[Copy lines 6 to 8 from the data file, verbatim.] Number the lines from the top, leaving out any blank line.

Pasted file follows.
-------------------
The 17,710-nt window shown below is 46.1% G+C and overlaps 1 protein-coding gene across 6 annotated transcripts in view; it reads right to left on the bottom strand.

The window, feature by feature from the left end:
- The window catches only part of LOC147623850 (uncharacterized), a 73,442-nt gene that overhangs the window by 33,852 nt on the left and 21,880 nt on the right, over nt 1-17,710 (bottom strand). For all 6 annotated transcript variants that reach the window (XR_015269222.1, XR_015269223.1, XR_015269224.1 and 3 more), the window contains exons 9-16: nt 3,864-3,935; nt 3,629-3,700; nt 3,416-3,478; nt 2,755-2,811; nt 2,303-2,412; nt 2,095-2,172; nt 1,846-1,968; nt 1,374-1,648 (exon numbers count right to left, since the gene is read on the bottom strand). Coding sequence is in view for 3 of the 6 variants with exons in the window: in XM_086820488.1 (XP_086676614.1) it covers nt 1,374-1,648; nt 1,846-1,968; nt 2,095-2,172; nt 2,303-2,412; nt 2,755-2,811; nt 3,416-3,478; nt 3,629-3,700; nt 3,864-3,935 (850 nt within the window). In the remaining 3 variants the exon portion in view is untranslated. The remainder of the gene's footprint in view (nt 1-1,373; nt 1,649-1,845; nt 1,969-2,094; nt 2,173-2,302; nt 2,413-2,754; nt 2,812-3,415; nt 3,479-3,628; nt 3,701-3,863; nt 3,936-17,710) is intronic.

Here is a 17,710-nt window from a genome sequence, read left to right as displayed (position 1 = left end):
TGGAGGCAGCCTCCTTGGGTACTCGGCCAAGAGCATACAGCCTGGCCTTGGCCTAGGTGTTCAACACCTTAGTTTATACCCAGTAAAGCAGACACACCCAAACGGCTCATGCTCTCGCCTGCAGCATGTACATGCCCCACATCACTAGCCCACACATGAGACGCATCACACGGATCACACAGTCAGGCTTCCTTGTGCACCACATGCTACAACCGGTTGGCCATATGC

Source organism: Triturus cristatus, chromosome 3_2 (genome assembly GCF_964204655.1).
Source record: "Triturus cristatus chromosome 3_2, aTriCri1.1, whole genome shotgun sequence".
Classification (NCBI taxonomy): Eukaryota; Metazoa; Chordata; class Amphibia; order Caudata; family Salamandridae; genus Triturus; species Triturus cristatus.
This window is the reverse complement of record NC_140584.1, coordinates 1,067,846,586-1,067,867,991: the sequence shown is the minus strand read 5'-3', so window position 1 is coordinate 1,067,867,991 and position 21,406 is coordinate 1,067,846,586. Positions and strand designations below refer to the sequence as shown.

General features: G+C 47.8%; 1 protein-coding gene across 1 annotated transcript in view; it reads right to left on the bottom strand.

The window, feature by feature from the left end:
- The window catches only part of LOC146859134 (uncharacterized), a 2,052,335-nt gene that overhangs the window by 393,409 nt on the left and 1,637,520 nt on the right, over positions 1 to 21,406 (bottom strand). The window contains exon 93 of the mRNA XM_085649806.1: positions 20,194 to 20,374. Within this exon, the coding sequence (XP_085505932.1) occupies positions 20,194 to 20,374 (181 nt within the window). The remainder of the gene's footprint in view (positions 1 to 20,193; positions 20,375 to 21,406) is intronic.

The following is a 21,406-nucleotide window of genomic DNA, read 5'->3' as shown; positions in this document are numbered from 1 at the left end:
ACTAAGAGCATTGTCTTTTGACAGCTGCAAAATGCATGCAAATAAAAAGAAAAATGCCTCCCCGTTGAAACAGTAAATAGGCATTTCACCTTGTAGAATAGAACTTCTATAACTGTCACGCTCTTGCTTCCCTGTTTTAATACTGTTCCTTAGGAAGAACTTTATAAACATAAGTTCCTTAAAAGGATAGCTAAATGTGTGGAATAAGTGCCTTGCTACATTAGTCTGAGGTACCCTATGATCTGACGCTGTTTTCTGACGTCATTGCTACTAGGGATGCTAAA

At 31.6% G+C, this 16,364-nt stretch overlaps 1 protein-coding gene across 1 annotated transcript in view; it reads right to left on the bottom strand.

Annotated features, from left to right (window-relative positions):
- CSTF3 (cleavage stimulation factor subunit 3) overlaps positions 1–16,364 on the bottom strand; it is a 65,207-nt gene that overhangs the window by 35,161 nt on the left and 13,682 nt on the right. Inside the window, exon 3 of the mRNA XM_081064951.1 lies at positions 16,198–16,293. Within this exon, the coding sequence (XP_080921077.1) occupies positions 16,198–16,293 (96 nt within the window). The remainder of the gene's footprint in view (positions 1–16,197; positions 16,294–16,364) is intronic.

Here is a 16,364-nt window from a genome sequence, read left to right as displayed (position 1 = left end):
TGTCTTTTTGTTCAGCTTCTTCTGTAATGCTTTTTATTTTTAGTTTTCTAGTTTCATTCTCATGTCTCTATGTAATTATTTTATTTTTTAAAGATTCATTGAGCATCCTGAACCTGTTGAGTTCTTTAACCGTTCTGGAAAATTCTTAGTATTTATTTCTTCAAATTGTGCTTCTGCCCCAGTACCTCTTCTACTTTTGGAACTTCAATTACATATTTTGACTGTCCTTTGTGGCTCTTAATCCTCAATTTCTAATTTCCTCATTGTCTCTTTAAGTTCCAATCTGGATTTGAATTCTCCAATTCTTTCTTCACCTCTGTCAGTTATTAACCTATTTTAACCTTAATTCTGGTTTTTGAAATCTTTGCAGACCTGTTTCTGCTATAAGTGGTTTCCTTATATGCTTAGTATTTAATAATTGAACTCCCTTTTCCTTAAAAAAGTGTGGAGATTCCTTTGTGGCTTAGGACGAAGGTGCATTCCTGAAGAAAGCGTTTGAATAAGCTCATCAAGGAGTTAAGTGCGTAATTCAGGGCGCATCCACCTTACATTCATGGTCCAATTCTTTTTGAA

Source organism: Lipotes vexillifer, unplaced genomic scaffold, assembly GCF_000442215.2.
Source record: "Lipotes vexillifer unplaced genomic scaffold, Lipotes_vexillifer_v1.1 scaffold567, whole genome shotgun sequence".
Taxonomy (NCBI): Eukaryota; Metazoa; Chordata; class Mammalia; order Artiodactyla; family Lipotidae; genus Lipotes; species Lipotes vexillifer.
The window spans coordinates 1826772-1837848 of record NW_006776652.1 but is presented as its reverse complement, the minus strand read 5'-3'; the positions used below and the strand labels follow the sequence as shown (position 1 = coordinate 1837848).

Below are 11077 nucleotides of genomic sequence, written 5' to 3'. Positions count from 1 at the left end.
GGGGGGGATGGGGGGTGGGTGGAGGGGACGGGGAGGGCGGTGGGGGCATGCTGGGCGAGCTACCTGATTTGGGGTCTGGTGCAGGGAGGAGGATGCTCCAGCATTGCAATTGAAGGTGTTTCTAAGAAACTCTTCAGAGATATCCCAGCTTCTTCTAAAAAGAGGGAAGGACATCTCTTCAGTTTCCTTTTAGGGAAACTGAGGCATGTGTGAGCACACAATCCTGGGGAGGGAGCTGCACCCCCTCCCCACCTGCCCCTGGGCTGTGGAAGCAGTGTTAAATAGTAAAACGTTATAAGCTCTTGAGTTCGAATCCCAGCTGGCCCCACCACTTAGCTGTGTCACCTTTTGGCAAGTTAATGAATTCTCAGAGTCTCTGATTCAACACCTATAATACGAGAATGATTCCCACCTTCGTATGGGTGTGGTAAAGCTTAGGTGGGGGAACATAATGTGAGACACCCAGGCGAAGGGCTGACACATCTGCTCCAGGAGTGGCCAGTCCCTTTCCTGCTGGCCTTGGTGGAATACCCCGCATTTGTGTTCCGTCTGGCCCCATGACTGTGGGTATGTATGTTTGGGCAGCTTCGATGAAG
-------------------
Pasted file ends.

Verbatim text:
Source organism: Triturus cristatus, chromosome 3_2 (genome assembly GCF_964204655.1).
Source record: "Triturus cristatus chromosome 3_2, aTriCri1.1, whole genome shotgun sequence".
Classification (NCBI taxonomy): Eukaryota; Metazoa; Chordata; class Amphibia; order Caudata; family Salamandridae; genus Triturus; species Triturus cristatus.